::Of course the old man had ended the page with the usual litany of promises that he would soon commit suicide, that his life was over, that there was no way out of the grave he'd dug for himself by acting the way his former mentor had acted. The other side of the page had been blank, save for the usual blemishes that came with time. Sometimes while growing up Kevin would read that page and then the medical report from the day his grandfather had died. Heart failure. Sarah, the man's former wife, had signed as his next of kin. On the faded paper her signature had looked like a congregation of so many other flecks aimlessly wandering.::

::Kevin even now could almost imagine the man's corpse lying there alone -- maybe slumped over his desk having died while writing one of the thousands of pages that were now missing from the journal. The room would have been silent when he'd died, save maybe for the breeze at the windows. If he'd looked out the window he might have seen the empty roads, the cars now almost all gone save for the few motorists rich enough to afford fuel. The rest of the building would have been silent as well. It would have been around 2 in the morning and the old man's ears would have still been ringing from the beat of so much electronic music an hour before.

By then the text would have repeated itself, following the same grooves over and over again, as the mind which composed it slowly spun about one axis of obsession or another. He would die soon. He had no future. He was free. He was alone. He had his stories and the characters in them. He had an endless universe. He possessed boundless emptiness.::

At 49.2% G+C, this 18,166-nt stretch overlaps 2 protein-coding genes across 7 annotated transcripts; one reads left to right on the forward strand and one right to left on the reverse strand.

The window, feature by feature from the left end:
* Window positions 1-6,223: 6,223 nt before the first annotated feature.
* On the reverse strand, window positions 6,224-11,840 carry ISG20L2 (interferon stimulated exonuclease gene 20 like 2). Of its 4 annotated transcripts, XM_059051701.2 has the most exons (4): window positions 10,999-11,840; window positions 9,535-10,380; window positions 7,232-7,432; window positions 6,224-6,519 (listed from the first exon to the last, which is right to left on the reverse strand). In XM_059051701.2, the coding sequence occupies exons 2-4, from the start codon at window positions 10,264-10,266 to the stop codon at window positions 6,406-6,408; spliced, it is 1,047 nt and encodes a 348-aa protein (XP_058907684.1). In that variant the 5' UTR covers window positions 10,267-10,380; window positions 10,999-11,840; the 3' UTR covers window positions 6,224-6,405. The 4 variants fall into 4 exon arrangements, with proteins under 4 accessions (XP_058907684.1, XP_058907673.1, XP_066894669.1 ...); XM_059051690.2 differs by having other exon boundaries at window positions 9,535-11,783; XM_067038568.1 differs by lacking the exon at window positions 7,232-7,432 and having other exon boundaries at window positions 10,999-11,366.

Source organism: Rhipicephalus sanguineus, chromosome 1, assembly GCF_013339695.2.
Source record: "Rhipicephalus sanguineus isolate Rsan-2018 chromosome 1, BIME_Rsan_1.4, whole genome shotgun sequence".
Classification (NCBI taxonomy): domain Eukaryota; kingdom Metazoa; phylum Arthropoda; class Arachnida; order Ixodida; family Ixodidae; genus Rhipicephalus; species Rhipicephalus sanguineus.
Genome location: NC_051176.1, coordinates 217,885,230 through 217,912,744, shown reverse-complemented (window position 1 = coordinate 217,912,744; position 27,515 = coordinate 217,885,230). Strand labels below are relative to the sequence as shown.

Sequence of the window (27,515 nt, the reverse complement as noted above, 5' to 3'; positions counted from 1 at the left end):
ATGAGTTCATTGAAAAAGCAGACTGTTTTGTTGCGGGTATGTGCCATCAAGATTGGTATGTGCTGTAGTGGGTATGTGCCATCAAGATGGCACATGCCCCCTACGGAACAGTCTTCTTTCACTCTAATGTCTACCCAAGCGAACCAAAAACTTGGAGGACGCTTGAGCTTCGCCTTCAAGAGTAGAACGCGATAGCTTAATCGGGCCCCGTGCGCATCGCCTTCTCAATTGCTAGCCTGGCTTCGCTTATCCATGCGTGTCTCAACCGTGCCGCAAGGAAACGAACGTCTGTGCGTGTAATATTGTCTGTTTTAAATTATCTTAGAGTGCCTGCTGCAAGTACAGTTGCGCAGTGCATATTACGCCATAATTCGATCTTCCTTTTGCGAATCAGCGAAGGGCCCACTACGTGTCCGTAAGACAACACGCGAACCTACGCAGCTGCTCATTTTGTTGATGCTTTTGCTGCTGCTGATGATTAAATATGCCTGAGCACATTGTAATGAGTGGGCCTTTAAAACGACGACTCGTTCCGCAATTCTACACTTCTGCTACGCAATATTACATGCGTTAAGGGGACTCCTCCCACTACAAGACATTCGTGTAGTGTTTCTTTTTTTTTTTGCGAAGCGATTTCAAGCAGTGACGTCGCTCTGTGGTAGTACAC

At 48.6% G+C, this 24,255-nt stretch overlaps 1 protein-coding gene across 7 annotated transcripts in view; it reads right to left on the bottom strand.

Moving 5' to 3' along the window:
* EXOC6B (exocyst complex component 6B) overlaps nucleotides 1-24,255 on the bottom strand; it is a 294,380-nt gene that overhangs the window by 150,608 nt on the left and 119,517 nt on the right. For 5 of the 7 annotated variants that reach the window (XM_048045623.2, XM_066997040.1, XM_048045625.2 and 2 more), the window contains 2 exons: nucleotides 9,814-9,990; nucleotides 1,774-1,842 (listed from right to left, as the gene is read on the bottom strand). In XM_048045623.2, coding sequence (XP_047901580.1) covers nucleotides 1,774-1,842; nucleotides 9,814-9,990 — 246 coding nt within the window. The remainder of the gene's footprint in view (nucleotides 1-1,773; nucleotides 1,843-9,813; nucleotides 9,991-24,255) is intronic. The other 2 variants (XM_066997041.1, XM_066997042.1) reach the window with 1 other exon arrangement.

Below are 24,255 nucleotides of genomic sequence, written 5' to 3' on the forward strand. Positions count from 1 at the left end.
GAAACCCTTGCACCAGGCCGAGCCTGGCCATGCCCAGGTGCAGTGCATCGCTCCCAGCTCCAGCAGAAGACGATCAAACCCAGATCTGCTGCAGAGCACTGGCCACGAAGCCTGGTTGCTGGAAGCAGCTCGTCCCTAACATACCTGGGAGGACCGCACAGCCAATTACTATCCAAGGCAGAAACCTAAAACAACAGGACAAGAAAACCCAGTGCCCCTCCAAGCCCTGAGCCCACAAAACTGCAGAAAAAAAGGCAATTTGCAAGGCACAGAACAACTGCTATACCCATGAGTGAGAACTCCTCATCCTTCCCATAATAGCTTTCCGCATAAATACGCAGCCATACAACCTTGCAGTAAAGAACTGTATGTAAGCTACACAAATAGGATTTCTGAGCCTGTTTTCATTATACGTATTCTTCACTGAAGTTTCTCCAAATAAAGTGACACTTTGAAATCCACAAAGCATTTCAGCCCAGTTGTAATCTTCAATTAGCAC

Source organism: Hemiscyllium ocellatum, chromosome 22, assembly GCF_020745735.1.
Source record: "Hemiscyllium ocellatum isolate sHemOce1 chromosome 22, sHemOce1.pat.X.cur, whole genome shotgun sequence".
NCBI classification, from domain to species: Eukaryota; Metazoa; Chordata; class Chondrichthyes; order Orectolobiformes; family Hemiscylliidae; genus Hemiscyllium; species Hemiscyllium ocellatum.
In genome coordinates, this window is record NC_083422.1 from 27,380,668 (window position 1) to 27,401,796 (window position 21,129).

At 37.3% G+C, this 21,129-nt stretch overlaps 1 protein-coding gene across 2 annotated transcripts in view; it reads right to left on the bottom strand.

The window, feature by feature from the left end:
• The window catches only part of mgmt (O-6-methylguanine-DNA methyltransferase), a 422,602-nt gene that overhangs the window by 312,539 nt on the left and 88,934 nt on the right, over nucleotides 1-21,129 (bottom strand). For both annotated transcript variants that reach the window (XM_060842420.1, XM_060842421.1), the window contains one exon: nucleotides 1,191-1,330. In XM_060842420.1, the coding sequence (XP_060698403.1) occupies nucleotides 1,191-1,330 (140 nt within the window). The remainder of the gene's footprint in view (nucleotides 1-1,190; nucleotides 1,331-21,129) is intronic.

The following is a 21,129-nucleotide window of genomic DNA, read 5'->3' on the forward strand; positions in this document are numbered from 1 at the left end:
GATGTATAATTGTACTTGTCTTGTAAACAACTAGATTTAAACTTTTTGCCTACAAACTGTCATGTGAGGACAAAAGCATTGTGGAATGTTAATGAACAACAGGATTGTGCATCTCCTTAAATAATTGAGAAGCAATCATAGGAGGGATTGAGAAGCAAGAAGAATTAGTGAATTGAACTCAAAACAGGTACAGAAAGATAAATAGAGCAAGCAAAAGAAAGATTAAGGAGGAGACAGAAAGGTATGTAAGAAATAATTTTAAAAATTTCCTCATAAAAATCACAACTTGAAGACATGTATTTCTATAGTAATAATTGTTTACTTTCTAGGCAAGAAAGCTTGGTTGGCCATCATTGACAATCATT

::Kevin sighed. He imagined the night his grandfather's daughter had been conceived, when the old man had been younger. Maybe he'd been thinking of his mentor. Maybe he'd not even met him yet. Maybe he'd been ashamed, believing he shouldn't be doing what he was then doing. He wondered if Sara had been happy to have a man such as him. He wondered if she had yet begun to notice the cracks, the way his mind would dwell on one thing for days, weeks even. Maybe she had. Maybe she hadn't cared. Maybe she'd thought the man's wild intellectual tangents charming, been taken in by the illusion of wit or of genius.::

::Sometimes the old man frustrated Kevin from across the centuries, hiding the most important parts and showing only the shrill emotion of a child not getting his way. It seemed more often than not that the man had just wanted to scream. He hadn't ever had anything to say. He hadn't ever been a cogent person, just a body, a mind, and a haphazard arrangement that implied the two should exist together for the duration of his time on Earth. And then they'd parted ways, his mind scattered about like so many flecks on thousands of disintegrating pages.::

::Kevin was glad. He imagined his identity holding fast like a mountain, refusing to be moved as the people came into his life and receded like waves, some taking a little of him with them, others adding to him, but never enough to truly compromise who he was. He was happy he was certain because that identity always remained.::

::He remembered Karynn Ehlanii, who'd taught him not to be afraid to feel, and T'tala, who'd done much the same, understanding him in ways few others seemed able. There was a pang of sadness when he thought of T'tala. David Cody had taught him to be made of sterner stuff, not to depend so much on his superiors for guidance. Ralik had shown him that it was possible to make something radically old like capitalism current and useful in a world such as this. And all the while he'd been there, mingling with the crowd and always being himself. Taking part in the action while remaining distinct. And when the people had left and others had taken their place the sadness had been short-lived. Sometimes he'd cried, even felt a little guilty. But then it had passed.::